Steps to Take For Passing Parameters in REST API URL

Take some time to consider what the REST API URL is used for, or how you would like to craft your REST API URL, as different websites tend to have different needs, therefore you may end up preferring one type of parameter over the other.

If you are planning to build a more dynamic website, or that your parameters are optional most of the time, then you may consider using query parameters.

However, you should go for path parameters if you find yourself constantly needing to address these parameters to access certain resources from your system.

On top of that, you should familiarize yourself with the best practices for crafting REST API URLs, as there are a few pointers that you may not know or have not heard of before.

Apidog - REST API Development Platform

Apidog is a design-first API development platform with an elegant and clean UI. Its straightforward and clear interface allows easy navigation and API modification wherever necessary.

apidog design specification
Apidog - All-in-one API Development Platform

Apidog is also capable of importing REST APIs, modifying REST API URLs, and testing the URLs. To learn how to operate Apidog to modify your REST API, continue reading the section below.

Configuring REST API URLs, Methods, and Endpoints Using Apidog

designing api parameters endpoint apidog
Designing an API with Apidog

You can build your very own APIs using Apidog, as well as put into practice what you have learned about passing multiple parameters in REST API URLs!

Arrow 1 - You can begin by crafting a REST API URL for your request. Make sure that there are no typos so that you can receive a response! You can also determine how many parameters, and what type of parameters you would like to include.

Arrow 2 - Decide what REST API method you want. The most common methods are specifically GET, POST, PUT, and DELETE. However, note that each method may require parameters and IDs in the URL.

Arrow 3 - Explain the REST API details thoroughly by including the request parameters, response parameters, and example responses below. It is strongly recommended to have everything filled as every variable will be included in the API documentation.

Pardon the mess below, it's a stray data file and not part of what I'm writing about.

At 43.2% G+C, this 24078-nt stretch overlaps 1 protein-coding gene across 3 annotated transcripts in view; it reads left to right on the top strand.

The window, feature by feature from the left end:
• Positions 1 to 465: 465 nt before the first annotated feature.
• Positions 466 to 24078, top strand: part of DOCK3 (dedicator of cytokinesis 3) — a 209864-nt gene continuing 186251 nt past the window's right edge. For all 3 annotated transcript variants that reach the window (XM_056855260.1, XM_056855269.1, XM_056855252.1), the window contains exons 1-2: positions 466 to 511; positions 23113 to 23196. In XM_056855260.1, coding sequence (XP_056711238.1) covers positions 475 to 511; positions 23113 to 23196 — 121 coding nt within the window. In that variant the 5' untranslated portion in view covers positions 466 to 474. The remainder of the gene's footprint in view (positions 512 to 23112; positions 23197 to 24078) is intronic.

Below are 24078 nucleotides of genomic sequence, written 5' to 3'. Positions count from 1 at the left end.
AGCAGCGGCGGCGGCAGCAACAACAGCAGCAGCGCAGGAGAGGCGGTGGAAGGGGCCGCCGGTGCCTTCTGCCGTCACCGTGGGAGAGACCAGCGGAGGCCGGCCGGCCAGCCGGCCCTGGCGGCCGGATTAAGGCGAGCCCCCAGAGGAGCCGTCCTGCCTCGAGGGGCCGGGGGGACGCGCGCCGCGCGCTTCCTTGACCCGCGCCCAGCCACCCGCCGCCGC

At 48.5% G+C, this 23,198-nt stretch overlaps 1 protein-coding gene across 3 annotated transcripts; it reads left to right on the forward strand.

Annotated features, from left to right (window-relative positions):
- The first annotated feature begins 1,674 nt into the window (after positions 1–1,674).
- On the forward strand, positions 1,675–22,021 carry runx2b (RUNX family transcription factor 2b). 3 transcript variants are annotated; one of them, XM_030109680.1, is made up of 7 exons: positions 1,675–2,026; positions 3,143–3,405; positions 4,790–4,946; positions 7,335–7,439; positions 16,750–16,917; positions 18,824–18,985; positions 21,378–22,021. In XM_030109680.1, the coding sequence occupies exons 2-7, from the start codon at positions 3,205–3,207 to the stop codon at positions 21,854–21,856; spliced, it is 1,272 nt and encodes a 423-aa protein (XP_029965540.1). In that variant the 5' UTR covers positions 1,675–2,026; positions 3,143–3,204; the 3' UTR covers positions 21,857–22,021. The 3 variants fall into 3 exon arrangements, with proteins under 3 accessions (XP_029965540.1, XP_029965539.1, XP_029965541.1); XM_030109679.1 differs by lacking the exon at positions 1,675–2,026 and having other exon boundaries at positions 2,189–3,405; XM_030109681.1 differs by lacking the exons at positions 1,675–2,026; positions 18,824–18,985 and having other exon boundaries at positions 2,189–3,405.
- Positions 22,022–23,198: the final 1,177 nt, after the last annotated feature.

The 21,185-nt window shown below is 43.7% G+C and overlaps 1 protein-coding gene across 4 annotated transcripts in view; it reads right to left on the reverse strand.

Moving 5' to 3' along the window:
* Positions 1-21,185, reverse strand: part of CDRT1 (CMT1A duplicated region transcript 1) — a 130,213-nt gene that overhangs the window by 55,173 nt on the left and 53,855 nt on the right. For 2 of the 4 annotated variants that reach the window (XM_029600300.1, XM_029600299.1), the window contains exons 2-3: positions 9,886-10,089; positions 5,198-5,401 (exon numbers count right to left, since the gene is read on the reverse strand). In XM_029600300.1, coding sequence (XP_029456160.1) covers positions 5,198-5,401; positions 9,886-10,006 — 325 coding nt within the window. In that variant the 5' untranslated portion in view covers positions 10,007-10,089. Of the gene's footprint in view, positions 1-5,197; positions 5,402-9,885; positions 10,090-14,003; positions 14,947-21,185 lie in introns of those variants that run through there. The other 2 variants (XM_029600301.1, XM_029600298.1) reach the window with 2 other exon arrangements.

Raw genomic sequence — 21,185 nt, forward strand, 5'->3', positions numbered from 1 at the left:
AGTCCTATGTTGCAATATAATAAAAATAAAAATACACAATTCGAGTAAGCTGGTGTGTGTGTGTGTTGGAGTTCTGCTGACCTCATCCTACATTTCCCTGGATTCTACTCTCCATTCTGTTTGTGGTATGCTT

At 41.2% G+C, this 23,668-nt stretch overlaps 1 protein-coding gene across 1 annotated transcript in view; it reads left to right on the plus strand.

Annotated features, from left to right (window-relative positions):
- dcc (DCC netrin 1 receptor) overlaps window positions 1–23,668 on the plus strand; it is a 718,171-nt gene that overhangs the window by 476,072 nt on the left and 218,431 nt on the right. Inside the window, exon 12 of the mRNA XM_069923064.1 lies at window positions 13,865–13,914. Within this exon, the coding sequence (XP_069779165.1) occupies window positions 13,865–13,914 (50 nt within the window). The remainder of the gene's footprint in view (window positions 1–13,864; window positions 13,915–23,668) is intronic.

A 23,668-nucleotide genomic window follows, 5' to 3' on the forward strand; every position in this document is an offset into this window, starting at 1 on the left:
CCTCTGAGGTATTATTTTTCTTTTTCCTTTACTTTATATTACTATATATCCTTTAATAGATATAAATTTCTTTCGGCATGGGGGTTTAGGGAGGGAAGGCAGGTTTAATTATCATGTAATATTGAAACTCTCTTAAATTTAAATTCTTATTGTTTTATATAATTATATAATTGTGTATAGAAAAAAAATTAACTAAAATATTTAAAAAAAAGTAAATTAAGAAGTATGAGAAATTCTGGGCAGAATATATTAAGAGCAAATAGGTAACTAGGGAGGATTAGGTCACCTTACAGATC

Testing API Endpoints (or API URLs) with Apidog

After creating your REST API, you can test to see if the REST API URL that you craft is successful or not. You should be able to see your screen with something similar to the image below:

select test soap api request apidog
Selecting and Testing one SOAP API request

Apidog supports the testing of most kinds of API endpoints, including SOAP and GraphQL APIs. (In the picture above, the API shown is a SOAP API.)

Firstly, select your REST APIs' requests available on the right side of the screen, as shown by Arrow 1.

Then, you can send the request by clicking on the button pointed out by Arrow 2, but ensure that you have either selected the right environment or included the correct request API URL.

Finally, head to the response section to see the response received after sending the request, and check if it is the same as what is expected.


Passing multiple parameters in a REST API URL will become a common part of your web development process. As your website and database grows, so will the length and complexity of your REST API URL, therefore it is never too early to begin familiarizing yourself with such a concept.

If you ever need an API development platform to practice crafting REST API URLs with multiple parameters, you can always consider using Apidog. Apidog also facilitates various modifications and specifications for an entire API's lifecycle, so go give it a try now!